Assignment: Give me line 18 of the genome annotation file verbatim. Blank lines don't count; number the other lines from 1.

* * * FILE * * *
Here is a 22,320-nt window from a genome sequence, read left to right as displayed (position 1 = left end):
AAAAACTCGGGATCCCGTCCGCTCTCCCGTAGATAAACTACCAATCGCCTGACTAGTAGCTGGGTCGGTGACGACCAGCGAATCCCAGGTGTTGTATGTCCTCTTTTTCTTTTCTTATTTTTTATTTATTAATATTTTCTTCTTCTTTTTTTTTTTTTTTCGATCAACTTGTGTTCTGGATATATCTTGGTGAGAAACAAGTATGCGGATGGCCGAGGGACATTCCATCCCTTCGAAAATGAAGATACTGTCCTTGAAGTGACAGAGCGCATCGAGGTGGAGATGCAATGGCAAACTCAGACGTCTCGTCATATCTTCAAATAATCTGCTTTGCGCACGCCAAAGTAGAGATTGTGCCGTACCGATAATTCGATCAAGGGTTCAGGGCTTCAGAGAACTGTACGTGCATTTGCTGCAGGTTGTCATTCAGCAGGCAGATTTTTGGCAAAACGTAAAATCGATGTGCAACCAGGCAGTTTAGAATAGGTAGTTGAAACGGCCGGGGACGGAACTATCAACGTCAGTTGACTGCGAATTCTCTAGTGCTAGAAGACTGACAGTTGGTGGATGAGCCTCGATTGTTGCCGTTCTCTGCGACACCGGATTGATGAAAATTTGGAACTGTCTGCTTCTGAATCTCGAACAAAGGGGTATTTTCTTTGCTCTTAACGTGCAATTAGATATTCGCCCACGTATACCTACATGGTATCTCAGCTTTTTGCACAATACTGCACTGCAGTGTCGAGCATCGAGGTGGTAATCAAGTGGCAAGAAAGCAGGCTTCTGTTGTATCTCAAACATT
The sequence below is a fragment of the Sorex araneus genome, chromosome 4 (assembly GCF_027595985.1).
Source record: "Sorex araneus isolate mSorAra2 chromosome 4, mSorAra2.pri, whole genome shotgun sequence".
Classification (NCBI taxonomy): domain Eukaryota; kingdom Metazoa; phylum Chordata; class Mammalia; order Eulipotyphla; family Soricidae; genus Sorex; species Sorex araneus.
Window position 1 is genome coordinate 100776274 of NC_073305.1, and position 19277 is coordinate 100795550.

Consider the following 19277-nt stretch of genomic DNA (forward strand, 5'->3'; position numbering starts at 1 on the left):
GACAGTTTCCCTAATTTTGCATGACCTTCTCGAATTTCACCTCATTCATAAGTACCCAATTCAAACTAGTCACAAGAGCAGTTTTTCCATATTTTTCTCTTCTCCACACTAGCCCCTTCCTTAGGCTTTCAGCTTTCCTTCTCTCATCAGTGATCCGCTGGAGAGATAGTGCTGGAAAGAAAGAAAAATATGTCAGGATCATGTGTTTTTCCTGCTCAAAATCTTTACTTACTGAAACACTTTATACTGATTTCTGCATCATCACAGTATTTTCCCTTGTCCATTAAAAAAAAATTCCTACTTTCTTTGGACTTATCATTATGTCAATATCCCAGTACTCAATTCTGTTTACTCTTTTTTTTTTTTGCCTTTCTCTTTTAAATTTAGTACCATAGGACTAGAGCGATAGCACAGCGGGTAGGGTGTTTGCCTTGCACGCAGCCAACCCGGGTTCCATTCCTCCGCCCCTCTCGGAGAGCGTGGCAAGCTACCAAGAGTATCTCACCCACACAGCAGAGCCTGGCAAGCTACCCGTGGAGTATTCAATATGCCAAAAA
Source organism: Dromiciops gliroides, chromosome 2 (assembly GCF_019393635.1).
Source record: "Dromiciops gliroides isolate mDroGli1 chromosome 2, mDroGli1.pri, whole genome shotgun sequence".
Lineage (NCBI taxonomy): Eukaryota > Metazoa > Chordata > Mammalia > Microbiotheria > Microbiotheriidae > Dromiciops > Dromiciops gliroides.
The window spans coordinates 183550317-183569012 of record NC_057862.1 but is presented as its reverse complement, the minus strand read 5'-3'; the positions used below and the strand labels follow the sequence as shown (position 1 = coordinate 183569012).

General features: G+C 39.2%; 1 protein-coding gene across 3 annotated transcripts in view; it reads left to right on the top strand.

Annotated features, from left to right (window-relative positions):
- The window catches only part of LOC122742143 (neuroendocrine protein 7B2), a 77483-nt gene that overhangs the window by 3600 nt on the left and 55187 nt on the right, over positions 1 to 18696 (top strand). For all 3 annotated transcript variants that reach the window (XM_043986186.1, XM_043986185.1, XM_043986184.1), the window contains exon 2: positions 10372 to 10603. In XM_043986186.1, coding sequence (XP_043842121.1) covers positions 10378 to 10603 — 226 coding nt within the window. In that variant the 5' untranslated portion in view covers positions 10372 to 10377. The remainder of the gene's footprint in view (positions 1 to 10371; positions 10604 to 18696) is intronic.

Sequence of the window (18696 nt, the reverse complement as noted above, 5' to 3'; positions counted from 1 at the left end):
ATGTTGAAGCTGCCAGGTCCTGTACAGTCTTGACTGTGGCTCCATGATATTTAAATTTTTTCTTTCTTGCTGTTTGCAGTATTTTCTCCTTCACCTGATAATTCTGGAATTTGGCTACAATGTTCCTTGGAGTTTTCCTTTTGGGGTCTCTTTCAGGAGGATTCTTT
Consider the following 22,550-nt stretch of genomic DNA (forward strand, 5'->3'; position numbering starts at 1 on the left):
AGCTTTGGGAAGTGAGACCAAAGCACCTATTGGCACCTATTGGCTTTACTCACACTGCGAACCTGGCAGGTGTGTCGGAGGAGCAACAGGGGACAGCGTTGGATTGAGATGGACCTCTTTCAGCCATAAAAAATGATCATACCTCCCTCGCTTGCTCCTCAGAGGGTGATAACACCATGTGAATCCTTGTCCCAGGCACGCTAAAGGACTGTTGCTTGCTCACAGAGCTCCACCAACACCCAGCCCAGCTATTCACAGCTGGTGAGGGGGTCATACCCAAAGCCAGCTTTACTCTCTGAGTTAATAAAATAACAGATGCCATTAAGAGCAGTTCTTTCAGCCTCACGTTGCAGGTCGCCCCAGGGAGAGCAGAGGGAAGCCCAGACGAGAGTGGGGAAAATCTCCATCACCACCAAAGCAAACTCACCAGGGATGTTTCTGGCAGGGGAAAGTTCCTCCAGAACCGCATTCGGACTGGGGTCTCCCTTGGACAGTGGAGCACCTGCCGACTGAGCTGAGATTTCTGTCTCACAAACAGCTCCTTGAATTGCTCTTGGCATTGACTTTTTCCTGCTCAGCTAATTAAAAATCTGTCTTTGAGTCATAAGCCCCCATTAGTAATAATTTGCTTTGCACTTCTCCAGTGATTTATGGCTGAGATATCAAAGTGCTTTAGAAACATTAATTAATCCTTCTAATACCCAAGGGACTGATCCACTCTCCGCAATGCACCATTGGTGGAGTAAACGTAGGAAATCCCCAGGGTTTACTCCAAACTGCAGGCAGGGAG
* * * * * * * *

Consider the following 22,550-nt stretch of genomic DNA (forward strand, 5'->3'; position numbering starts at 1 on the left):